The Eyeball Piercing Is a Thing, Could This Become a Bizarre Trend?

We’ve come a long way since the time tattoos and body piercings were frowned upon. Today, most of the general public has opened up their minds to accept and admire these body modifications as a form of self-expression. However, sometimes the sight of piercings or tattoos in a particularly sensitive part of the body can give you the creeps – like this one. Did you know that people are actually surgically implanting jewelry onto their eyeballs for that oh-so-romantic glint in the eye? Yeah, our eyes hurt just thinking about it.

A New York woman made headlines a few years ago when she went under the knife to have a heart-shaped piece of platinum jewelry surgically implanted into her eyeball. Lucy Luckayanko spent a whopping $3,000 for the procedure at the time and she has no regrets about it. The surgery was performed by New York-based eye surgeon Dr. Emil Chynn, who operated in front of a floor-to-ceiling glass window on Park Avenue in Manhattan so passersby could watch from the street. Speaking to ABC News, Chynn claimed it was an extremely simple procedure.

Apparently, Chynn used a tiny pair of scissors to make a slit in the thin membrane covering the white of his patient’s eye, and simply slipped the curved silvery heart into its pocket. The surgeon claimed that the incision made was so small that it did not even require stitches. He revealed that he’d been on the lookout for a patient to get the first SafeSight Eye Jewelry for quite a few years at that point and that Luckayanko was the perfect candidate for a number of reasons.

“She’s Russian. She’s over the top,” said he, by way of explanation. Apparently, he’d initially hoped to perform the surgery on a celebrity and live telecast it on TV, but had then decided to settle for someone attractive enough for the media to take notice. Chynn hoped broadcasting the procedure on TV would help the trend catch on and convince the public on how safe and effortless the procedure was.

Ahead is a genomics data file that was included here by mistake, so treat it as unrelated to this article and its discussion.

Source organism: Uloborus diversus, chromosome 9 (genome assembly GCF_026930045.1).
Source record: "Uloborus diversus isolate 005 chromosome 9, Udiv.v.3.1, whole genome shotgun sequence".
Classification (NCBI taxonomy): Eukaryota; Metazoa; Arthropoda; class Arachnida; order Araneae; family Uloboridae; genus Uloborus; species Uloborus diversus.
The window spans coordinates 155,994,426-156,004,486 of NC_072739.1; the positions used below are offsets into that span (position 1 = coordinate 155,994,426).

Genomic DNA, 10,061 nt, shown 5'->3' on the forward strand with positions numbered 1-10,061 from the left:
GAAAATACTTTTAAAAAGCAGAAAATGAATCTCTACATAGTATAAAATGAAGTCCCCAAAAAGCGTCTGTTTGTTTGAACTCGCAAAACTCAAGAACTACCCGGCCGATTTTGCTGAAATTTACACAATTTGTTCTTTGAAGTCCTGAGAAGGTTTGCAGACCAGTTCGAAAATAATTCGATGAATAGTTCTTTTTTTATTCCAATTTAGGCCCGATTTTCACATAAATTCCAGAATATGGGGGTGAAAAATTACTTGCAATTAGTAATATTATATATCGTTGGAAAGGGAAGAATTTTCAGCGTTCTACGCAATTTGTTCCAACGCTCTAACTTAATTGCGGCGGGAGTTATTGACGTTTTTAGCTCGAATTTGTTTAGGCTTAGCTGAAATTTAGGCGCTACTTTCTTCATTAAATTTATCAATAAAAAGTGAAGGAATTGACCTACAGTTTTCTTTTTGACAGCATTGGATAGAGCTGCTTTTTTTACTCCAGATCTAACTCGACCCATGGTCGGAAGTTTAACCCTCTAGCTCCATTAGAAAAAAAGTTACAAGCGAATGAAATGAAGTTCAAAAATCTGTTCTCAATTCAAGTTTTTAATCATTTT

He later went ahead and filmed himself performing the stomach-churning surgery on another client a few years later. His patient, Skyler, opted to have a piece of 3mm-by-4mm-wide star-shaped platinum jewelry implanted into her eye in 2018, thereby becoming one of around three people in the whole of America to undergo the unusual cosmetic enhancement. In the 5 years since Luckayanko’s surgery, the price for the procedure shot up by $2000 and Skyler gladly shelled out a staggering $5000 for her unique body modification.

According to a report by Daily Mail at the time, the surgery only took a few minutes. Chynn reportedly began the procedure by giving his patient a topical anesthetic and then sterilizing the surface of the eyeball before lining a crosshair up to the part of the eyeball where the jewelry would be placed. He then made a 3mm wide incision on the spot and slid the platinum star inside. The allegedly pain-free surgery is said to have lasted just 5 minutes and takes only 3 days to heal after the conjunctiva seals. Chynn claims the patient cannot feel the less-than 1mm thick jewel in their eye once the incision heals as it is smoothened, polished, and curved to conform to the shape of the eye.

Luckayanko and Skyler can also have the implants taken out if they ever choose to do so, in another procedure that similarly lasts around 5 minutes. “This is a purely cosmetic surgery. There are only two or three people in the whole of the United States of America that have undergone this. It is not widely sought and I’m performing less than one surgery per year, out of a population of over 325 million. Eye jewelry was developed in Holland over a decade ago and has been successfully implanted into hundreds of patients’ eyes in Europe without a single major complication or adverse event,” said Chynn.

Despite Chynn’s assurances that the procedure is completely safe, the American Academy of Ophthalmology has warned the public against getting it done. “The American Academy of Ophthalmology has not identified sufficient evidence to support the safety or therapeutic value of this procedure,” said the academy, in a statement listing potential complications of the likes of bleeding beneath the conjunctiva, blindness from ocular infection or bleeding, and perforation of the eye and conjunctivitis.

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